Help Wanted: Apply To Peace Corps Agriculture


Are you ready to feed the future?

Become an agriculture Volunteer and lead grassroots efforts to fight hunger.

Agriculture Volunteers work with small-scale farmers and families to increase food security, food production and adapt to climate change while promoting environmental conservation.

Can’t make our event? Learn about Peace Corps agriculture service through the eyes of current and returned Peace Corps Volunteers.

Lynn Newlon served as an agriculture teacher in Swaziland, 1979-82


At her retirement party, Lynne Newlon thought she was saying goodbye to her 30-year career in public service. For her, retirement meant more time at home with family and friends and finally tackling the stubborn home projects she had put off for years.

But plans change. Less than a year after retiring, the Indiana native will depart for South Africa on May 7 to serve in the Peace Corps – for the second time– and she couldn’t be more excited.

“I think it’s my time now,” said Newlon. “Through my previous jobs I did a lot of bridge building, encouraging politicians and many state and federal agencies to talk to each other – that taught me a lot. I have something to offer, and I know I can gain a lot from the community I serve.”

Read more about Newlon’s service the second time around here.

Daniel Stevenson is currently serving as an agriculture volunteer in Cameroon


Serving as a volunteer in Cameroon altered misconceptions Daniel Stevenson had about what agriculture in Africa looked like, and motivated him to pursue a career in public policy, specifically in food security issues.

A year into his service, Stevenson has created tree nurseries, produced trainings for farmer groups, and is involved in the Feed the Future project to introduce the moringa oleifera tree to his community. Stevenson’s work with the moringa oleifera tree – which reaps a number of benefits, from preventing soil erosion, to containing over 90 nutrients, 46 antioxidants, and 35 anti-inflammatory compounds – has been the most inspiring.

Read more about Daniel’s service here.

Rita Argus served as an agriculture volunteer in Senegal, 2014-16


While serving in Senegal, Rita Argus advised farmers on their farming techniques, facilitated research groups, and worked to improve her community’s way of life through agriculture. Through the Master Farm Program in Senegal, Argus showcased Peace Corps agriculture technologies through demonstrations and trainings.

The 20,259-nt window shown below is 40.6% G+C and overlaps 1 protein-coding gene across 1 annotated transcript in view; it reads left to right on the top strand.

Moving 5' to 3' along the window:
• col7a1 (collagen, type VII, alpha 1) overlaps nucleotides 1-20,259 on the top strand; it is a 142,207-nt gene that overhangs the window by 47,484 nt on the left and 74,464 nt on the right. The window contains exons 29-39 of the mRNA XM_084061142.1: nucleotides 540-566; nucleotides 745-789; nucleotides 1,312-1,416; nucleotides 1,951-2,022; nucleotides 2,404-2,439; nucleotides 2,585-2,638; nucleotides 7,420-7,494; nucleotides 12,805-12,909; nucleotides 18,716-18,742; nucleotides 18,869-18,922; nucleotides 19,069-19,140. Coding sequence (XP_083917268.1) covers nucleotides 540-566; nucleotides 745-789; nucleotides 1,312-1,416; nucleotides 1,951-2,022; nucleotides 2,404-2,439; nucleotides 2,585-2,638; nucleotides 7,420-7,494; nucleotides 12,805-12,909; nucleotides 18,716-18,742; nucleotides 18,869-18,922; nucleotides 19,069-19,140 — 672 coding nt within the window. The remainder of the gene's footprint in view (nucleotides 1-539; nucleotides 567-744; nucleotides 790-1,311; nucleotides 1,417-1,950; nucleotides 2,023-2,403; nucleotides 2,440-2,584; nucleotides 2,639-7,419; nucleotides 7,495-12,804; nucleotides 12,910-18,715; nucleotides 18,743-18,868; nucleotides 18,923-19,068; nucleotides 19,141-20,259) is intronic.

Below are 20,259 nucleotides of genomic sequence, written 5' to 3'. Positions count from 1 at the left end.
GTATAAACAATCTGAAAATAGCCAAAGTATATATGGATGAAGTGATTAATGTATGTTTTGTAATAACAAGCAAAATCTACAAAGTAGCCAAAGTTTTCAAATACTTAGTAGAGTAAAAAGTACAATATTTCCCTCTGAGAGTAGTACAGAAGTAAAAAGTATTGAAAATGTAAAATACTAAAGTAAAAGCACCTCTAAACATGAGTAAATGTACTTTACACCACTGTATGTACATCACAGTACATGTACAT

She also facilitated two leadership camps that focused on health, the environment, and the future. But Argus’ defining moment was facilitating Girls’ Camp. The five-day camp brought in 40 girls to tackle topics such as leadership development, health, the environment, and self-identity.

Read more about Rita’s service here.

Tia Sandoval served as a food security Volunteer in Nepal, 2012-14


Tia Sandoval wanted more than just an office job after graduation.

After studying abroad throughout her undergraduate career, she longed for more adventure and wonder. But it wasn’t until she sat down with her mother to discuss her post-grad opportunities that it all clicked.

“I was looking for a job that allowed me to travel,” Sandoval said. “After doing some research, I realized Peace Corps was that job. I could learn more about agriculture in Nepal, learn another language, and really integrate into another culture. My mom had always been supportive of my desire to be aboard and experience the world. She was integral in leading me toward the Peace Corps.”

Read her full story here.

Caroline Shier is serving as an agriculture Volunteer in Zambia


Get to know Peace Corps Volunteer, Caroline Shier, a 2014 Purdue University graduate, who is currently serving as an agriculture extension Volunteer in Zambia.

“Studying agriculture at Purdue gave me exposure to farming issues on a global scale. Throughout my time at Purdue I took part in projects and study abroad that enabled me to travel and see how other people live. More especially, I witnessed how agriculture is the foundation of livelihoods worldwide, and how those systems can impact the future of our environment and society. This inspired me to seek out Peace Corps as a way to get an even deeper understanding of agricultural on at an international level.”

Read more about Caroline here.

Amber Sattelberg is serving as an agriculture Volunteer in Paraguay


“Throughout my time at The Ohio State, I discovered that the classes I enjoyed most focused on the production of food, animals, agriculture and the global need for efficient, sustainable farming practices,” Sattelberg said. “It was through these courses and discussions that I realized my desire to assist in establishing efficient and environmentally sound methods of food production around the world.”

Read about Amber Sattelberg’s acceptance into Peace Corps agriculture here.